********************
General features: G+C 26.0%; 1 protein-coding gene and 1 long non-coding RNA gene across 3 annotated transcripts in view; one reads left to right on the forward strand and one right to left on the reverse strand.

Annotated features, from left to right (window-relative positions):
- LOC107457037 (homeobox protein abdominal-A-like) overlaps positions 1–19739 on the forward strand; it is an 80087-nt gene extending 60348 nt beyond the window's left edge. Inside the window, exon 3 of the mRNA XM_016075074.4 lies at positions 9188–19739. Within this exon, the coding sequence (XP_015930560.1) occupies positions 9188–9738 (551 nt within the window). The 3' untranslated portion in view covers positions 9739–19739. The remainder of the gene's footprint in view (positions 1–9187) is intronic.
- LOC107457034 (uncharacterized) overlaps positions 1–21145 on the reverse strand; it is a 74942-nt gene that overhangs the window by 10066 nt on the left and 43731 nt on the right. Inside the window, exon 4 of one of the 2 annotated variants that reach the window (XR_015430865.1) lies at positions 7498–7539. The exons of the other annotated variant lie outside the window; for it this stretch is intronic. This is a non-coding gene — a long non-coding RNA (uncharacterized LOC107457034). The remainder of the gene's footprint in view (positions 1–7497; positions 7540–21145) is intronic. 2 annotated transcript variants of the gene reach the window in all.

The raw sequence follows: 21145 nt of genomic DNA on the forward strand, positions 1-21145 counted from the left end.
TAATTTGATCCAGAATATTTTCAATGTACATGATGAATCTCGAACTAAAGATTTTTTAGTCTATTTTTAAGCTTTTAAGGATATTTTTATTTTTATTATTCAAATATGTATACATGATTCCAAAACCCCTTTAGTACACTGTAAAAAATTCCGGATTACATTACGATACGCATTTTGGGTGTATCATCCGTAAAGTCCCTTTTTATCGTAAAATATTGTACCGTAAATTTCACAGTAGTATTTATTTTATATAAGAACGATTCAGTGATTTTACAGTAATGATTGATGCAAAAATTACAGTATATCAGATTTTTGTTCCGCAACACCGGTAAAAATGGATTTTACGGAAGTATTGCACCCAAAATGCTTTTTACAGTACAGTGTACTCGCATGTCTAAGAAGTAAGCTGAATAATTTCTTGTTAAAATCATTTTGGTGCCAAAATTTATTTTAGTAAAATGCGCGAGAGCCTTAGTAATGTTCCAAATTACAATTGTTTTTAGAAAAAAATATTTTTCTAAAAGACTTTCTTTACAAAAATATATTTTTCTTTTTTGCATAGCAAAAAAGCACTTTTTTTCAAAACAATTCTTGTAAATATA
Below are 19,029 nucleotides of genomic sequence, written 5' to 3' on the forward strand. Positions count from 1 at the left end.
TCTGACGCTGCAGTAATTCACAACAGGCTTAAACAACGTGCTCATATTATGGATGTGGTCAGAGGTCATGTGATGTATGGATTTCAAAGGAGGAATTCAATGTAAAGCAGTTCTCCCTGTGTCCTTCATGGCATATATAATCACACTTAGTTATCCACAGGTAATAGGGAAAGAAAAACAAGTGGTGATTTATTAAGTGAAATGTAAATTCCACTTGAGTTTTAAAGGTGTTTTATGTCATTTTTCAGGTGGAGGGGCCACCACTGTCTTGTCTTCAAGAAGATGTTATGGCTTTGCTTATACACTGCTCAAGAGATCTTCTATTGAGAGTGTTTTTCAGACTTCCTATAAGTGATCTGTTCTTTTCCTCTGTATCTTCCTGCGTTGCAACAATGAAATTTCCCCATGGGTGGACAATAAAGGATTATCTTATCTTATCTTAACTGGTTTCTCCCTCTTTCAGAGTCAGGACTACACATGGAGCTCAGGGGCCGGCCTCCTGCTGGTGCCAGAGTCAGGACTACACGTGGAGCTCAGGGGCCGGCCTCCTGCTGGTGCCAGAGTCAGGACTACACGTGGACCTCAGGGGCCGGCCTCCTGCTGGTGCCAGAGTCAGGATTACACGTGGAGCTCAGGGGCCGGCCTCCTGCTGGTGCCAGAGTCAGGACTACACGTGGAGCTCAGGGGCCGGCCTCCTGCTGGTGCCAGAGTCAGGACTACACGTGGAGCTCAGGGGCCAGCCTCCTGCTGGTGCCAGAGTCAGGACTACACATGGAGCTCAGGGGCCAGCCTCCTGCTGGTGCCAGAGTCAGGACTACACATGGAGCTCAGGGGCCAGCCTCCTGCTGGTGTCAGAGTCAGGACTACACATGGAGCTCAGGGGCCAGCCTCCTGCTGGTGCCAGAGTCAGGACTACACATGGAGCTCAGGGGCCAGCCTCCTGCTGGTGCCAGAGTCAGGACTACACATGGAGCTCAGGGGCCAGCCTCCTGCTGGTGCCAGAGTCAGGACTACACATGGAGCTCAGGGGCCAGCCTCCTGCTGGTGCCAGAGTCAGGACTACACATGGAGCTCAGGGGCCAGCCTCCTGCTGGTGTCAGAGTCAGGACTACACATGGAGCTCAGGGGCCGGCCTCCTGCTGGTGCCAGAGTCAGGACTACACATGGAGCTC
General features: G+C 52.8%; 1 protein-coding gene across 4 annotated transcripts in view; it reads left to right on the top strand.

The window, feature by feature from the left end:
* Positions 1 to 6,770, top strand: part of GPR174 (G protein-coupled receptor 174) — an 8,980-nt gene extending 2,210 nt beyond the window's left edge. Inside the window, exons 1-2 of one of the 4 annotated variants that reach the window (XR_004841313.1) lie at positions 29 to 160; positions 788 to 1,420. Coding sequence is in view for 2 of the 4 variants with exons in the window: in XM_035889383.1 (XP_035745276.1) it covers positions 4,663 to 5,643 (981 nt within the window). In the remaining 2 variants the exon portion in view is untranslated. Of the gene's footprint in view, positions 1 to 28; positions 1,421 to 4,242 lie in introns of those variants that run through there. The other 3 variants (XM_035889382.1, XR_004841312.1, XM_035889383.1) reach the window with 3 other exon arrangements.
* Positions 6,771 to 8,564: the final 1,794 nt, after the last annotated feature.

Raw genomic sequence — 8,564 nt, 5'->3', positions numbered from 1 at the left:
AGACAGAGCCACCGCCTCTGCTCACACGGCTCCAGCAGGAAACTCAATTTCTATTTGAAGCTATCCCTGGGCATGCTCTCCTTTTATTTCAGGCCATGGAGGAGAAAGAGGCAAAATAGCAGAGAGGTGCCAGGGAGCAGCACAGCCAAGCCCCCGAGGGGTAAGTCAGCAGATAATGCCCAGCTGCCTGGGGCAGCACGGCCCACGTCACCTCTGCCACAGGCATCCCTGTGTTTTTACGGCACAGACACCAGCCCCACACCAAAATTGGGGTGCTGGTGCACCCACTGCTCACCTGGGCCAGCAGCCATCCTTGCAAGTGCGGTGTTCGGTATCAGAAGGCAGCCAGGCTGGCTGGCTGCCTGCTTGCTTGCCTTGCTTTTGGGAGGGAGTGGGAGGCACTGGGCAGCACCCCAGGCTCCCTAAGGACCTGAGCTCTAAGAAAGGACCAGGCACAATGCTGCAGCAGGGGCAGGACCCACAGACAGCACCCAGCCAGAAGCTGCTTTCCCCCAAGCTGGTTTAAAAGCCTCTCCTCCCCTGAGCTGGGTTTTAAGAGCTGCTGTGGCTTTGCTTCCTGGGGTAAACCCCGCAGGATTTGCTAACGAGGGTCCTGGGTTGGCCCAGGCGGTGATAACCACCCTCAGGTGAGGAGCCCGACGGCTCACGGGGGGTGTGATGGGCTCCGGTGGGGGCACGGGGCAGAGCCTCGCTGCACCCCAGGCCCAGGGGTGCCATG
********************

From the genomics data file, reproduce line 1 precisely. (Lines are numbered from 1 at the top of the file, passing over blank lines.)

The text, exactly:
General features: G+C 26.0%; 1 protein-coding gene and 1 long non-coding RNA gene across 3 annotated transcripts in view; one reads left to right on the forward strand and one right to left on the reverse strand.